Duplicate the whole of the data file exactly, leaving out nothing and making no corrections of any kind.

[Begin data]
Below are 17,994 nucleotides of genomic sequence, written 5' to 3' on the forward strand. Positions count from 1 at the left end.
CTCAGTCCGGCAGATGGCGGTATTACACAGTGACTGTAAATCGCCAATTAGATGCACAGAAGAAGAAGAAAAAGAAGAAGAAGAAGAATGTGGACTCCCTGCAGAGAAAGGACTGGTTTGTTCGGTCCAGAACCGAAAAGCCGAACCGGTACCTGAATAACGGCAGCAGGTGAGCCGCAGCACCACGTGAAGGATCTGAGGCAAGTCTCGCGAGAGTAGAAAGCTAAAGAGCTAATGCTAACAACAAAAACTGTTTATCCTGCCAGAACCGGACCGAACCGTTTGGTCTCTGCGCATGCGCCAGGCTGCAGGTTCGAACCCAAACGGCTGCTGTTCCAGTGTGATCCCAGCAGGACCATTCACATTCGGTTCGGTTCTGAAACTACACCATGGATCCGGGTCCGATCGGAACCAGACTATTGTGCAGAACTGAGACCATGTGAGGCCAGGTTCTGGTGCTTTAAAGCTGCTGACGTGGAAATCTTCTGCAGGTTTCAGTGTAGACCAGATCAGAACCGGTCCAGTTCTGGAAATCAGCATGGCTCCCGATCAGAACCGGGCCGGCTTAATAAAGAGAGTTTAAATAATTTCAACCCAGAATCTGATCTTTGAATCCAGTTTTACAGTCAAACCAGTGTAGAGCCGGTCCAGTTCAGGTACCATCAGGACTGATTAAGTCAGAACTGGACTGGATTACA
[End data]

Below are 17,994 nucleotides of genomic sequence, written 5' to 3' on the forward strand. Positions count from 1 at the left end.
CTCAGTCCGGCAGATGGCGGTATTACACAGTGACTGTAAATCGCCAATTAGATGCACAGAAGAAGAAGAAAAAGAAGAAGAAGAAGAATGTGGACTCCCTGCAGAGAAAGGACTGGTTTGTTCGGTCCAGAACCGAAAAGCCGAACCGGTACCTGAATAACGGCAGCAGGTGAGCCGCAGCACCACGTGAAGGATCTGAGGCAAGTCTCGCGAGAGTAGAAAGCTAAAGAGCTAATGCTAACAACAAAAACTGTTTATCCTGCCAGAACCGGACCGAACCGTTTGGTCTCTGCGCATGCGCCAGGCTGCAGGTTCGAACCCAAACGGCTGCTGTTCCAGTGTGATCCCAGCAGGACCATTCACATTCGGTTCGGTTCTGAAACTACACCATGGATCCGGGTCCGATCGGAACCAGACTATTGTGCAGAACTGAGACCATGTGAGGCCAGGTTCTGGTGCTTTAAAGCTGCTGACGTGGAAATCTTCTGCAGGTTTCAGTGTAGACCAGATCAGAACCGGTCCAGTTCTGGAAATCAGCATGGCTCCCGATCAGAACCGGGCCGGCTTAATAAAGAGAGTTTAAATAATTTCAACCCAGAATCTGATCTTTGAATCCAGTTTTACAGTCAAACCAGTGTAGAGCCGGTCCAGTTCAGGTACCATCAGGACTGATTAAGTCAGAACTGGACTGGATTACA